Key Votes 2019: How vulnerable members voted

They’re facing tough races in November, but not all bucked their parties much

Maine Sen. Susan Collins went against a majority of her fellow Republicans on 60 percent of key votes in 2019, according to a CQ Roll Call analysis. (Bill Clark/CQ Roll Call)
Maine Sen. Susan Collins went against a majority of her fellow Republicans on 60 percent of key votes in 2019, according to a CQ Roll Call analysis. (Bill Clark/CQ Roll Call)
Posted January 28, 2020 at 5:00am

The Senate held 10 votes identified by CQ Roll Call as “key votes” for 2019, and the House had a dozen. Below is a selection of members projected by Inside Elections with Nathan L. Gonzales to have competitive races, the percent they stuck with their party on those votes and their overall unity score for 2019.

[CQ Roll Call’s Key Votes in 2019]

[Key Votes 2019: Amid partisan acrimony, legislative wins in Congress were hard to come by]

Senate

Susan Collins, R-Maine

Race: Tilts Republican

Party Unity on Key Votes: 40%

Overall Party Unity: 78%

Collins’ bid for a fifth term could prove to be her toughest campaign yet. She has historically bucked her party at one of the highest rates among Republicans, and on key votes, she was no exception — on 60 percent of those votes in 2019, she went against a majority of Republicans, including a resolution that would have terminated President Donald Trump’s declaration of a national emergency along the southern border and one to end U.S. military involvement in Yemen.

Collins was one of two Republican votes to go against the successful Republican effort to dramatically reduce post-cloture debate time on presidential nominees.

Cory Gardner, R-Colo.

Race: Toss-up

Party Unity on Key Votes: 90%

Overall Party Unity: 96%

Perhaps the most vulnerable Republican in the Senate, Gardner bucked his party just once on key votes. It was on the measure disapproving of Trump’s lifting of sanctions against Russian companies. He missed a key vote warning against “precipitous withdrawal” from Syria and Afghanistan. On the other eight votes, he did not vote once in opposition to the president’s position.

Martha McSally, R-Ariz.

Race: Toss-up

Party Unity on Key Votes: 90%

Overall Party Unity: 97%

Like Gardner, McSally faces a tough test in her 2020 election. While she joined Gardner on the Russian sanctions measure, she too has voted mostly in lockstep with her party.

Doug Jones, D-Ala.

Race: Leans Republican

Party Unity on Key Votes: 70%

Overall Party Unity: 57%

Among Democrats, Jones is easily the most vulnerable, and he parted with his party on three of the ten key votes: The confirmation of William Barr as attorney general and a vote to repeal the Clean Power Plan. He was also one of only three Democratic “no” votes on the Green New Deal. The rest of the party skipped that vote, decrying it as a Republican stunt.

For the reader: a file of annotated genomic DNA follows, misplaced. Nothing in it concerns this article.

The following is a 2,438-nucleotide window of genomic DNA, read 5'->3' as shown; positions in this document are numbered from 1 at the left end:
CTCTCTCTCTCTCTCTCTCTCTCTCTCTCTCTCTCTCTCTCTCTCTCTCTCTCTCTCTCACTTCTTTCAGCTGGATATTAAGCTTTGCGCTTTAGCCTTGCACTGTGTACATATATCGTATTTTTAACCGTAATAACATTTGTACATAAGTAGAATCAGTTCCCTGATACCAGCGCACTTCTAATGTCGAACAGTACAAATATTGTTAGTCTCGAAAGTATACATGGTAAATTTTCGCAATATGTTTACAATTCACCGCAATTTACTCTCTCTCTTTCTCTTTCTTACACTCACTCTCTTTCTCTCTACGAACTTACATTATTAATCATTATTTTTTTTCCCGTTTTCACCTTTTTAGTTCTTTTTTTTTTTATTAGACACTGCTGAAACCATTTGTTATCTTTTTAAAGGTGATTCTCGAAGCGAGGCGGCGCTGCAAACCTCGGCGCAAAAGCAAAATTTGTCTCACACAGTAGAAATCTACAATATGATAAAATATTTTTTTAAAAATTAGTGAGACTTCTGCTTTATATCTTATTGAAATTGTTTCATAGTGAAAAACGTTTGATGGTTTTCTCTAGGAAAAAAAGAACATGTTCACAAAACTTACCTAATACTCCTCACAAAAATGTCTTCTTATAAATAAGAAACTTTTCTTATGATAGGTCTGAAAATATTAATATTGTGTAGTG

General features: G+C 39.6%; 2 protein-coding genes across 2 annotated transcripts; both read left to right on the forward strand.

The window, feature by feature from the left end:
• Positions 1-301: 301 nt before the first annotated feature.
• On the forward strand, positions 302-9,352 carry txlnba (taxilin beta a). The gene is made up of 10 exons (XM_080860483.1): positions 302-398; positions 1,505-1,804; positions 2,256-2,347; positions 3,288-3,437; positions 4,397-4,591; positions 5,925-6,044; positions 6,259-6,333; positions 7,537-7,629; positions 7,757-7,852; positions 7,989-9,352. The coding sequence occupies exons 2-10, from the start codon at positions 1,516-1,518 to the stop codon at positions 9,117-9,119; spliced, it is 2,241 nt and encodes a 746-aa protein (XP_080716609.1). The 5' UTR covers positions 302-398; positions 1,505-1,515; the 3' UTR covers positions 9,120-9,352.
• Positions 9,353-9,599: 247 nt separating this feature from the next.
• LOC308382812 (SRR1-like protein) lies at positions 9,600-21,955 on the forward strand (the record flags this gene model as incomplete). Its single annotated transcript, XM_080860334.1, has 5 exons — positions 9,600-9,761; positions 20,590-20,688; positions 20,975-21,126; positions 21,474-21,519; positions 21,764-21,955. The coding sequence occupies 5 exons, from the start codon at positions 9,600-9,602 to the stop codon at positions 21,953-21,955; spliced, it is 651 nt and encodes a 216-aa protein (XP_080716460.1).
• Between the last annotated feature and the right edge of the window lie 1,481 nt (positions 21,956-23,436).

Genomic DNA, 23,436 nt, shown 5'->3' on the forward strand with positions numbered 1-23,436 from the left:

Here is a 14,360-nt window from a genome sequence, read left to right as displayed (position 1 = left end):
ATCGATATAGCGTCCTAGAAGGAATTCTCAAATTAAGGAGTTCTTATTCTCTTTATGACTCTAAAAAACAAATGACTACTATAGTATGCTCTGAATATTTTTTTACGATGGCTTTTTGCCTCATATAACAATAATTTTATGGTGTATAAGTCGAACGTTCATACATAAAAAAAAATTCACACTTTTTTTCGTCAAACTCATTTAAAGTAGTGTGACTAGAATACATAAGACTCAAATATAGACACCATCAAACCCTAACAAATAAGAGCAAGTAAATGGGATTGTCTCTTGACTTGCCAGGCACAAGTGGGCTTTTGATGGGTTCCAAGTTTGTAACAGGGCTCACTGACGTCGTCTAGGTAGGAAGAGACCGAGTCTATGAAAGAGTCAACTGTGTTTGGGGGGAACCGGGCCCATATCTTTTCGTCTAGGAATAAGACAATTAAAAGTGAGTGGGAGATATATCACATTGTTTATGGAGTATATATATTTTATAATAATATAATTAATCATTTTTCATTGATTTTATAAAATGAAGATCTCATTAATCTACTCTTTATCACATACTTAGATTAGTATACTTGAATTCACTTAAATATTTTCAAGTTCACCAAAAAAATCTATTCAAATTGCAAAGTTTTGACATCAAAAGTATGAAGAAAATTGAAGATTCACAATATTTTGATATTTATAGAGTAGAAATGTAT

Gary Peters, D-Mich.

Race: Leans Democratic

Party Unity on Key Votes: 100%

Overall Party Unity: 96%

While Peters is favored for a second term, he’s still running in a state Trump won in 2016. But his voting record would suggest he thinks he has little to worry about. On the 10 key votes identified by CQ Roll Call for 2019, he joined a majority of his party on each of them.

House

Jeff Van Drew, R-N.J.

Race: Tilts Republican

Party Unity on Key Votes: 83% (as a Democrat)

Overall Party Unity: 83% (as a Democrat)

Before he switched his affiliation to Republican late last year, the 2nd District freshman was a fairly reliable Democratic vote. Of the 12 key votes, he went against the majority of the Democratic Party just twice, voting “no” on the two articles of impeachment against Trump.

Collin C. Peterson, D-Minn.

Race: Tilts Democratic

Party Unity on Key Votes: 75%

Overall Party Unity: 79%

The 15-term congressman continues to win in Minnesota’s 7th District, which, in most cases, would be represented by a Republican. There’s a good reason for that. He bucked his party three times on key votes, most prominently on the two articles of impeachment against Trump. He also voted against a bill to expand background checks on guns.

Jared Golden, D-Maine

Race: Tilts Democratic

Party Unity on Key Votes: 75%

Overall Party Unity: 87%

The freshman from Maine’s 2nd District joined Peterson in voting against expanded background checks and on the second article of impeachment — obstruction of Congress. He also voted against the U.S.-Mexico-Canada trade pact.

Brian Fitzpatrick, R-Pa.

Race: Tilts Republican

Party Unity on Key Votes: 58%

Overall Party Unity: 54%

Fitzpatrick has broken with his party the most in 2019, and key votes were no exception. On disapproving of the national emergency along the southern border, expanded background checks, a bill to prohibit the U.S. from exiting the Paris climate accord and a bill to prohibit discrimination based on gender and sexual orientation, the 1st District congressman bucked the majority of his party to join with Democrats. He also voted to condemn Trump’s rhetoric as racist.

Rodney Davis, R-Ill.

Race: Toss-up

Party Unity on Key Votes: 100%

Overall Party Unity: 81%

Davis, who is running in the competitive 13th District, did not break with his party on any key votes in 2019, though his overall unity score — 81 percent — is lower than the average member score of 92 percent.

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